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7 Photographic Tricks, Hoaxes, and Fads Before Photoshop

This is the second installment in a short series of articles on photo manipulation in the days before computers. The first explained how photo retouching worked before Photoshop.

You know the old cliché: The camera doesn’t lie. But that wasn’t true even before computers made it possible to alter reality with the click of a mouse. As soon as photography came onto the scene—offering an unprecedented opportunity to record the world—people figured out how to use this new technology to distort the world for fun and profit. Read on to discover some favorite photographic tricks from the 19th and early 20th centuries.

1. SPIRIT PHOTOGRAPHY

“John K. Hallowell and fifteen other faces” by S.W. Fallis (1901) // Image credit: Library of Congress Prints and Photographs Division

 
In 1862, a jewelry engraver in Boston named William H. Mumler “discovered” his ability to photograph the spirits of dead people. Thanks to the rise of Spiritualism—a religious movement premised on the belief that the dead communicate with the living—and the high death toll of the Civil War, Mumler soon found his “talent” in high demand. Clients would come to his studio to be photographed, and when the portrait was developed, alongside the client would be the spirit of a deceased relative, friend, or other person with whom the sitter felt a strong affinity. Even the spirits of deceased famous people, like Beethoven, were known to be captured on film. A number of prominent living people also sat for Mumler, including Mary Todd Lincoln, Henry Wilson (Ulysses S. Grant’s vice president), and the abolitionist William Lloyd Garrison.

Bronson Murray by William H. Mumler (1862-1875) // Image credit: Getty Open Content Program

 
Mumler was accused of fraud by the State of New York in 1869. His trial was covered on the front page of Harper’s Weekly and in newspapers and magazines around the country, largely ruining his reputation, though he was ultimately acquitted. But by the time of Mumler’s trial, a host of other “spirit photographers” had taken up the trade in the United States and Europe, and the practice retained its believers through the 1920s, experiencing a resurgence in popularity following World War I. Meanwhile, books and magazines about photography offered instructions for non-believers on how to produce their own “ghost” photographs.

“Room Shot with Ghost Photography.” Image credit: A. Parzer-Mühlbacher via Photographisches Unterhaltungsbuch (1905)

 

2. DOUBLING (OR TRIPLING, OR QUADRUPLING …)

 

Little girl taking her own picture. Image credit: R.H. Anthony via Trick Photography: A Handbook (1906)

 
One of the simplest and most popular photographic tricks from the 19th century was the doppelgänger portrait. Photographers could splice together multiple negatives to show the same person several times in a single photograph, but that was a rather crude method. Most photographers used a duplicator—a device that allowed for one section of a negative to be exposed while the rest remained unexposed. Popular Mechanics explained, “The principle of the duplicator is this: Placed over the lens, with the straight edge of the opening perpendicular, it cuts off from use the greater part of the lens. The part that is left throws an image on the sensitive plate which is just about half of what is actually in front of the camera, within the field of view. As the duplicator can be reversed by revolving it, it is obvious that both halves of the view can be taken, one at a time, and that during the exposure of one half, nothing is being taken in the other half.” This technique often left a telltale vertical line along the center of the image—a fuzzy stripe separating the two exposures.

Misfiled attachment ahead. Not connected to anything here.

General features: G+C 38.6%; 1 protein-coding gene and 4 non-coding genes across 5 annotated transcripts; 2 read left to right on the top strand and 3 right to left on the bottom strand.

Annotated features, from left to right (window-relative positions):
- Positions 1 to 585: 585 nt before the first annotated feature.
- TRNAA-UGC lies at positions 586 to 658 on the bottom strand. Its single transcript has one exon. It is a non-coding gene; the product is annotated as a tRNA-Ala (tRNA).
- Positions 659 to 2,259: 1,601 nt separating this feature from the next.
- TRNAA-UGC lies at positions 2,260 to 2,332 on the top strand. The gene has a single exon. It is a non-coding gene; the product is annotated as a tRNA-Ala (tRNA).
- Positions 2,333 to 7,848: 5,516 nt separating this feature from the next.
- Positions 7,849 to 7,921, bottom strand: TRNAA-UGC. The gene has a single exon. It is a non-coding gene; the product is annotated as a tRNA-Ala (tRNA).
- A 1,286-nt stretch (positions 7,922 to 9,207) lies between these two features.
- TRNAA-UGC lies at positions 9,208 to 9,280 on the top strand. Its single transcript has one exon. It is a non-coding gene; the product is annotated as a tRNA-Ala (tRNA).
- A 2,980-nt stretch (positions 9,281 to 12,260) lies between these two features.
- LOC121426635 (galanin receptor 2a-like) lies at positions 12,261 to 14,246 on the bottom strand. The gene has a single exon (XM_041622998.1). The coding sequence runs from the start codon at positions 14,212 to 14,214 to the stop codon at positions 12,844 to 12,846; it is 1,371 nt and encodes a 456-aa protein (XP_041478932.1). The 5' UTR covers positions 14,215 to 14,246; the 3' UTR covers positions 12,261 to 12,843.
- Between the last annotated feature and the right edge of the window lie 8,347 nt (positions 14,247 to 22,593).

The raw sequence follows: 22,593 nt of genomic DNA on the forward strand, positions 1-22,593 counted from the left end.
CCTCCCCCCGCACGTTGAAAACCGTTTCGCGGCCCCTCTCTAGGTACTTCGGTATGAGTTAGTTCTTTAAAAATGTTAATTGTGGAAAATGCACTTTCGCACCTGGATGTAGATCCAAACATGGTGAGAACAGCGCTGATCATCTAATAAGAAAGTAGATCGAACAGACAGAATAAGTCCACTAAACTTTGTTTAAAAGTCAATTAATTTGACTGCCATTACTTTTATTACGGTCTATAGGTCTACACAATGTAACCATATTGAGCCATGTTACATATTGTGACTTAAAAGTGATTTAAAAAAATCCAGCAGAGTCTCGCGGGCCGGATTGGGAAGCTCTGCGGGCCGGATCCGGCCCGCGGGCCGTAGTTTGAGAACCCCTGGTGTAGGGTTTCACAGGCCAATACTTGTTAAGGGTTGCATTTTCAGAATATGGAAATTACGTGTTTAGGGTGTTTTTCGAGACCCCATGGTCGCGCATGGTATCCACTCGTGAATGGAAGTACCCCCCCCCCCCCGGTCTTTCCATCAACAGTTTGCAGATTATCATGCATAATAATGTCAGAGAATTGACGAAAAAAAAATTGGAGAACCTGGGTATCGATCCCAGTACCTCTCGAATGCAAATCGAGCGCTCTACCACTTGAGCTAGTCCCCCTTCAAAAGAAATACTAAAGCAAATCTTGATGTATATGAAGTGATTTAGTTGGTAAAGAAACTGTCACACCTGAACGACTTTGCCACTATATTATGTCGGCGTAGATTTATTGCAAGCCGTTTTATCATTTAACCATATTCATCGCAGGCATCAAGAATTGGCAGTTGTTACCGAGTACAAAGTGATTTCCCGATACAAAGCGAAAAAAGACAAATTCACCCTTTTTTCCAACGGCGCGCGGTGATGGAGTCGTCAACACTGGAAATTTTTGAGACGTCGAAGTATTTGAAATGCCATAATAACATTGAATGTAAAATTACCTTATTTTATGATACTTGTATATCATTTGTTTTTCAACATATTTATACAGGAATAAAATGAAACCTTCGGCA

The possibilities offered by the duplicator were endless. Camera Magazine enthused, “Men can be shown boxing, fencing, arguing, etc.; and, if careful note were taken of the subject in the two poses, it would be possible to give a view of a man actually stabbing himself, with the knife apparently buried in his chest.”

Magic: Stage Illusions and Scientific Diversions, Including Trick Photography (1897) 

Victor Bracq via Photographischer Zeitvertreib (1903)

 
“Those who object—as the ladies probably will—to such realistic pictures, may find entertainment in portraying games of chess or cards in duplicate,” Camera Magazine suggested.

“Playing chess with himself, and looking on at the game." Image credit: Col. A.C.M. Pennington via Anthony’s Photographic Bulletin (1887)

 
For whatever reason, a popular setup for doppelgänger portraits involved the subject pulling him- or herself in a wheelbarrow. 

“Frank Bonds wheeling himself in wheelbarrow." Image credit: Ford Hand (1909) via University of Washington Libraries on Flickr

 
Mirrors also offered an incredibly simple means of repeating the same person’s image within a picture. Two mirrors set at a 75-degree angle produced five views of the sitter in a single portrait—without any retouching necessary. 

 Mirror portrait of young girl. Image credit: V. Whitbeck via oakenroad on Flickr // CC BY 2.0

 

3. DECAPITATION

Trick photo, decapitated man with bloody knife holding his head, circa 1875. Image credit: George Eastman House via Flickr

 
According to Mia Fineman, an assistant curator of photography at the Metropolitan Museum of Art, the Victorian and Edwardian enthusiasm for faux decapitation was likely inspired by stage magic. During her research for a 2012 exhibit on photo manipulation before computers, Fineman told PBS, “I discovered a connection between trick photography and stage magic, which was the most popular form of mass entertainment in the late 19th century. Stage magicians often performed illusions featuring decapitation and ‘talking heads,’ and this motif was quickly picked up by photographers, both professional and amateur. Fake decapitation was the LOLcats of the 19th century.”